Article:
Copyright 1996-2005 Robert Nguyen Cramer
SECOND LETTER OF JOHN
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After the second didache [English: "teaching" or "doctrine"] the Textus Receptus [and the KJV], following K L P most miniscules cop(bo) eth, adds tou Christou [English: "of Christ"]. This reading is obviously secondary, the result of scribal assimilation to the first part of the sentence.
Verse 9 indicates the significance of right confession in two sentences standing in antithetical parallelism, in obvious imitation of 1 Jn 2:23f. The negative side is given first... He who follows the heretical doctrine is characterized as one who goes too far, and thus as one who goes beyond legitimate teaching, as me menon ("who does not abide") indicates. This could of course be said of those who, as Gnostics or gnosticizing Christians, strive for higher knowledge or think they have attained it. It is not said of a "deceiver" as such, but of all those who permit themselves to be deceived, as the pas ("any one") inidcates (as in 1Jn 2:23 also). From the standpoint of the person, menein ("abides") means faithfulness. That faithfulness consists in abiding in the didache to Christou ("doctrine of Christ") represents a distinction from 1 John, where the concept of didache is not met. But it is found in Jn 7:16f; 18:19 With these passages in mind, tou Chrisou ("of Christ") may be taken as a subjective genetive; it is more probable, however, that "of Christ" is an objective genitive, since the author hangs everything on his christology, i.e., on the doctrine about Christ, as v 7 shows. Judgment is passed on the disciples of the heretical doctrine... That means: he stands outside the fellowship of God.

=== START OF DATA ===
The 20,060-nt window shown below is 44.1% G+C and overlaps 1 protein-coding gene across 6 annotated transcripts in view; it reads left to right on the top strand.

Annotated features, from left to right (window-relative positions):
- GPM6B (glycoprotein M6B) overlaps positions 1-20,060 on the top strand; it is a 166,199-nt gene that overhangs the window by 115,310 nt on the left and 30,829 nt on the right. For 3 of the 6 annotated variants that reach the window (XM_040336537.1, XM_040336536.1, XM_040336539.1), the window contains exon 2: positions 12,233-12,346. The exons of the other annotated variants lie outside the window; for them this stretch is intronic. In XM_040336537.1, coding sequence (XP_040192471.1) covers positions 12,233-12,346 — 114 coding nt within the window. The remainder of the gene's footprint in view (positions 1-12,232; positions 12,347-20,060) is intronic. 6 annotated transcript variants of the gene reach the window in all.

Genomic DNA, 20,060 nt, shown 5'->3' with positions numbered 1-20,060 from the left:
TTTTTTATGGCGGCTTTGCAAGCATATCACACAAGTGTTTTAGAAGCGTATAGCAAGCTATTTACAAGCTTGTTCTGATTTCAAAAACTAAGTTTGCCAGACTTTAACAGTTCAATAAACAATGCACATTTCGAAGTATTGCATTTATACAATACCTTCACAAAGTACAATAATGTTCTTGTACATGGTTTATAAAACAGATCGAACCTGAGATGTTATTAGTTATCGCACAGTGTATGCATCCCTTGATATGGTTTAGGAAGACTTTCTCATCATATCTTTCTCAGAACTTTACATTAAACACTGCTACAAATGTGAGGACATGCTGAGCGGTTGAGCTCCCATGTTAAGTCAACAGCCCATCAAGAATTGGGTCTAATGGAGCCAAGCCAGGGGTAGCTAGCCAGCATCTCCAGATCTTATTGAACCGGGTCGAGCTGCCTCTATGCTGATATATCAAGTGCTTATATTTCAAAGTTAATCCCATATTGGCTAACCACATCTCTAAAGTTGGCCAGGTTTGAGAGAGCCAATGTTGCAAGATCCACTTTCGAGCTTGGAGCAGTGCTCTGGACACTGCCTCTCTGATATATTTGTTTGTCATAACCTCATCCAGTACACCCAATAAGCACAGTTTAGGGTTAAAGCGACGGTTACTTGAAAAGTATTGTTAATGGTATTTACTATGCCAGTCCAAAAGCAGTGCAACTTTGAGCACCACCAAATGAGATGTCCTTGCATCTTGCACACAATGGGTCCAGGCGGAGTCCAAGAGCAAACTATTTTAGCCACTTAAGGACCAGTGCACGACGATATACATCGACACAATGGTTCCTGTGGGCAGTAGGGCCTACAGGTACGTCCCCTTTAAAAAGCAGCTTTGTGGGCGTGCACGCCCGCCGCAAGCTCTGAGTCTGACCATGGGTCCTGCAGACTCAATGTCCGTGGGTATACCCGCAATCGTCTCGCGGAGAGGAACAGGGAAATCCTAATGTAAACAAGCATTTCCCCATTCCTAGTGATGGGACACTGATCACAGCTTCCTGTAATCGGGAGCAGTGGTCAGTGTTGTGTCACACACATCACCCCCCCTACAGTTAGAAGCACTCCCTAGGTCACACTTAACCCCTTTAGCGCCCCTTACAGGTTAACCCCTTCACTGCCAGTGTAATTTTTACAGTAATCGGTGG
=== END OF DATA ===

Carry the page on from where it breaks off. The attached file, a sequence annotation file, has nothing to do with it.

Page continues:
The positive side of the antithesis ... corresponds to 1Jn 2:24, from which the concept of menein ("abides"), i.e., faithfulness, is derived....
"The doctrine of Christ", preferably, "the teaching of Christ". This may mean "what Christ teaches", or what is taught about Christ. The former is preferable here, cp. Jn. 7:16f. The reference is to what Christ told his followers about the will of God and the true way of life.
The teaching of Christ is ambiguous. It may mean the doctrine concerning him, and so be equivalent in sense to the passage in 1J; but it may refer to Jesus' teaching, specifically no doubt , the command to love... As we have seen, failure to hold doctrinal or moral orthodoxy is equally pernicious in the eyes of our writer, equally dire in its effects.
Copyright 1996-2004 Robert Nguyen Cramer